The best solution to accommodate bicycling on Quantrell Ave is both simple and practically free:  Rather than install bike lane markings in the door zone, install shared-lane markings (aka sharrows) centered in the recently narrowed 9-foot travel lanes, to direct bicyclists to use the roadway as lawful drivers and completely clear of the door-zone hazard.  This solution would significantly benefit pedestrians and bus riders by helping to calm traffic.  It would also reduce the risk of car-bike crashes at intersections and driveways, by improving the visibility and vantage of bicyclists on the roadway at those crucial locations.  The risk of roadway crashes between bicyclists and pedestrians would also be reduced, both near and between intersections.

One simple change to reduce motorist speeds and improve safely for everyone on Quantrell Ave would be to install a stop sign for the traffic that enters Quantrell from the I-395 exit ramp.  Currently, this traffic is given the right of way over both traffic entering Quantrell by turning left from Lincolnia Rd and traffic turning right from southbound Quantrell onto Lincolnia.   An alternative, but more expensive, solution would be to install a small roundabout at this intersection and require all entering traffic to yield to the traffic that is already in the roundabout.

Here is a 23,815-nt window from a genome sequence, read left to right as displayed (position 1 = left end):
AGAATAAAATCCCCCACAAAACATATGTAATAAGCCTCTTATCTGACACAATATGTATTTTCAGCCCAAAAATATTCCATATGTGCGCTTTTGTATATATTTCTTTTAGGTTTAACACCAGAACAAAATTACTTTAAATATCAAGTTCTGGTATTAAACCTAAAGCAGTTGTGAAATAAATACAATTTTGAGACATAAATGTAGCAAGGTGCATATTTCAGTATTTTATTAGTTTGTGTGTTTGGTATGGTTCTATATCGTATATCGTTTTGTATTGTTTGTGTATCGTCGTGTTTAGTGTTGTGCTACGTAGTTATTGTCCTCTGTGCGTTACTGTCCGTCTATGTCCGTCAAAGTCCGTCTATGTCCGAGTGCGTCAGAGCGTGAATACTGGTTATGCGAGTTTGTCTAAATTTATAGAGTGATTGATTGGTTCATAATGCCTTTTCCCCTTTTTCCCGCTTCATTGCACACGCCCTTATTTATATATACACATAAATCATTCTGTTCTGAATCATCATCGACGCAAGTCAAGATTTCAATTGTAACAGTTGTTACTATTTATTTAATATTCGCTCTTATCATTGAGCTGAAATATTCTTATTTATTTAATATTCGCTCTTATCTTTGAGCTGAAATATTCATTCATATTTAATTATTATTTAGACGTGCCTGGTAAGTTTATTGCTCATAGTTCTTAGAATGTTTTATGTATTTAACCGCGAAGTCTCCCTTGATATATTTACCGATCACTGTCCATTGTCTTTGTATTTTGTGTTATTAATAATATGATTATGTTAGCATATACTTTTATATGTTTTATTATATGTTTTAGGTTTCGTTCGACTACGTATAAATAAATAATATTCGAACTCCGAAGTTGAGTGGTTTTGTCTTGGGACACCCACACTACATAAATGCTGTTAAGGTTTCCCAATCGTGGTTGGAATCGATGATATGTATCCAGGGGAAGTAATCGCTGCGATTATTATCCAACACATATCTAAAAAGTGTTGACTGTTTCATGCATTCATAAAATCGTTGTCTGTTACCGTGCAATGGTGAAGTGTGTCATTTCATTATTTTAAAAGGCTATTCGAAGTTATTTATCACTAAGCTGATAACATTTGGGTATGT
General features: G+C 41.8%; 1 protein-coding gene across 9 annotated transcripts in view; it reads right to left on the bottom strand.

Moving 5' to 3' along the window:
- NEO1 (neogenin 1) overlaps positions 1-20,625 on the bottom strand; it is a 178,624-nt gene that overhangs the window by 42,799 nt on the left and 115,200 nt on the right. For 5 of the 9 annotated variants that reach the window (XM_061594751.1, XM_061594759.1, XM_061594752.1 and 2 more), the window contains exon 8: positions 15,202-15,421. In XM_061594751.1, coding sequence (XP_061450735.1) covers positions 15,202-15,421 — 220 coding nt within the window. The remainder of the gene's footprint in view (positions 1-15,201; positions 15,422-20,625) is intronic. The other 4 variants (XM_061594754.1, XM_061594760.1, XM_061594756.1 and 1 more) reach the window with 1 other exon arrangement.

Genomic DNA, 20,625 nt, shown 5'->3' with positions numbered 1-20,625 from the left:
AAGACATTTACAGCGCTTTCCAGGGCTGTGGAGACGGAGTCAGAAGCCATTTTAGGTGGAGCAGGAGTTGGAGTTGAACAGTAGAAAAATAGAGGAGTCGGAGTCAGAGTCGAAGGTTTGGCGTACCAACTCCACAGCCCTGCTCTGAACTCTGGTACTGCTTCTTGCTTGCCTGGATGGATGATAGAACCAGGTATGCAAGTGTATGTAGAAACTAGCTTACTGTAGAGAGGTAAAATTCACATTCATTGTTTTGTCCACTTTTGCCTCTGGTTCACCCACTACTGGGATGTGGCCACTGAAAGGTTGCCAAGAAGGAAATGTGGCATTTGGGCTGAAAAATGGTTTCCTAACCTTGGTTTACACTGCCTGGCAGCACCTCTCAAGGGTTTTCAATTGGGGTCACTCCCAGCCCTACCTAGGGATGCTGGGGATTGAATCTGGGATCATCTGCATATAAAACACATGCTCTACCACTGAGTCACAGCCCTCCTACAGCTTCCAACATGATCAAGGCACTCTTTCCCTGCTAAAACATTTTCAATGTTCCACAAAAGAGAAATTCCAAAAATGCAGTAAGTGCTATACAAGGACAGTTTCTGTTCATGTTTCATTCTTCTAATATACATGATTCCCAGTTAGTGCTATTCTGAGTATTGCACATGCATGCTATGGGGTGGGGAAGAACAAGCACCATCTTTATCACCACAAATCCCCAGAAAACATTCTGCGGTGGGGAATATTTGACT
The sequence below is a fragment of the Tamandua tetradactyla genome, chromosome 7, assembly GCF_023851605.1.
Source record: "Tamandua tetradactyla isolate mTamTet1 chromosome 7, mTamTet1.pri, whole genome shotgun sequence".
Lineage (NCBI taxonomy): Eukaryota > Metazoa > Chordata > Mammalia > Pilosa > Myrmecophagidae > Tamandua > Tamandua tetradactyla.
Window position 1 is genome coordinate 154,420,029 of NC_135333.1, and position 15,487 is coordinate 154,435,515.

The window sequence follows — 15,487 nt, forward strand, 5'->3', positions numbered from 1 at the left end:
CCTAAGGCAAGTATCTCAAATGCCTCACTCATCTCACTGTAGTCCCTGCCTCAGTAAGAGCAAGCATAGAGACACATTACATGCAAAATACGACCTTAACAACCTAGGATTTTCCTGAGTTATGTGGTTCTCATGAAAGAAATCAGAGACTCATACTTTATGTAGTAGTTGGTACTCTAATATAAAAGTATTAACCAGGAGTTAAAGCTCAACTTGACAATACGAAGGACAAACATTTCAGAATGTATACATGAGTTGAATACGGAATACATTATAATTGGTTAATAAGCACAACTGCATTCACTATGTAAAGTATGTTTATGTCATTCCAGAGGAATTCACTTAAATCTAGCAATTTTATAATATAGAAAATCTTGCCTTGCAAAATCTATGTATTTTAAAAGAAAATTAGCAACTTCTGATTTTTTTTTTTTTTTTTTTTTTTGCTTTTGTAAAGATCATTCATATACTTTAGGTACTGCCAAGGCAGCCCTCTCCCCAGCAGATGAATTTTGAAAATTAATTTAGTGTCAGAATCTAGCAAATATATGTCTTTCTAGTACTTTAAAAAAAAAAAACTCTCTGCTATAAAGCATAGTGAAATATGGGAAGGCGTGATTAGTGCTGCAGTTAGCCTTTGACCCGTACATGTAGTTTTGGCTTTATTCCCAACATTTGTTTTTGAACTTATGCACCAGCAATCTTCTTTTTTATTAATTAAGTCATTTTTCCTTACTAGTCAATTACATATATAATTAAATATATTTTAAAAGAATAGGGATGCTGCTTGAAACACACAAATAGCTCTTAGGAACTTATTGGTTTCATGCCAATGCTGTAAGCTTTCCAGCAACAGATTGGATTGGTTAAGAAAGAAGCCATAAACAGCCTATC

A decade ago, before the advent of shared-lane markings, such door-zone bike lane installations were often (wrongly) excused as an earnest, if misguided, attempt to accommodate traffic-averse bicyclists.  With the widespread use of sharrows, however, the Quantrell Ave bike lanes can be seen for what they truly are; namely, traffic-engineering malpractice.